December 5, 2011

The Fed's $7 Trillion Secret Loan Program

Eliot Spitzer, writing for Slate:

“The total numbers are staggering: $7.7 trillion of credit—one-half of the GDP of the entire nation. $460 billion was lent to J.P. Morgan, Bank of America, Citibank, Wells Fargo, Goldman Sachs, and Morgan Stanley alone—without anybody other than a few select officials at the Fed and the Treasury knowing. This was perhaps the single most massive allocation of capital from public to private hands in our history, and nobody was told.”

(Via DF.)

Never underestimate the willingness of a government, or an independent central bank, to do everything necessary to preserve its life. Or preserve the way of life of its nation.

This is going to boil over into a major scandal. There will be public hearings. There will be sworn testimony. Bank executives who claimed to shareholders that their institutions were solvent may be sued by those shareholders, and prosecuted by the Securities and Exchange Commission. But that’s about it.

The US Federal Reserve, our independent central bank, has a twin mandate: maintain price stability (fight inflation and deflation) and promote employment. There are few rules as to what that institution may not do to accomplish that mandate.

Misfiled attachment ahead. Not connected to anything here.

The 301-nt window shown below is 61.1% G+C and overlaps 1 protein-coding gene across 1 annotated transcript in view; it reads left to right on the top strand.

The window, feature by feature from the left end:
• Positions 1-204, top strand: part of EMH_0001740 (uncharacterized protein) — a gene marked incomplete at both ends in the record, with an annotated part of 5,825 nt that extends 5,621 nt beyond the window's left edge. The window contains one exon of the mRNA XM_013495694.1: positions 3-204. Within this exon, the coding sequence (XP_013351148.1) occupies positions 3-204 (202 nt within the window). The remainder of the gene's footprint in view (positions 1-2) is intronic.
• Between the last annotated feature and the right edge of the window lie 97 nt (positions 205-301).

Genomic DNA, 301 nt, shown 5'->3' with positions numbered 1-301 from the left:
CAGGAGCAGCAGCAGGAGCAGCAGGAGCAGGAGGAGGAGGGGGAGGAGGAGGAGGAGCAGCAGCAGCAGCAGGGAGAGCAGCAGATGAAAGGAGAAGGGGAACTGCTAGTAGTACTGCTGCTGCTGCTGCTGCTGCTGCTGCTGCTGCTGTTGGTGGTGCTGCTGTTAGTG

The Fed possesses the power to print money, unfettered by Congress. That’s generally considered to be a Good Thing, because otherwise a Congress exercising superior lawful powers could use the Fed to fund runaway spending in unlimited fashion, debasing the currency and causing hyperinflation.

So the Fed printed money and lent it at below-market rates to institutions that, should they have failed, would have caused the downfall of the US economic system, and the world’s. That they didn’t pause in that moment of crisis to condition the loans on firing this executive, or stopping that financial practice, seems beside the point of why they acted.

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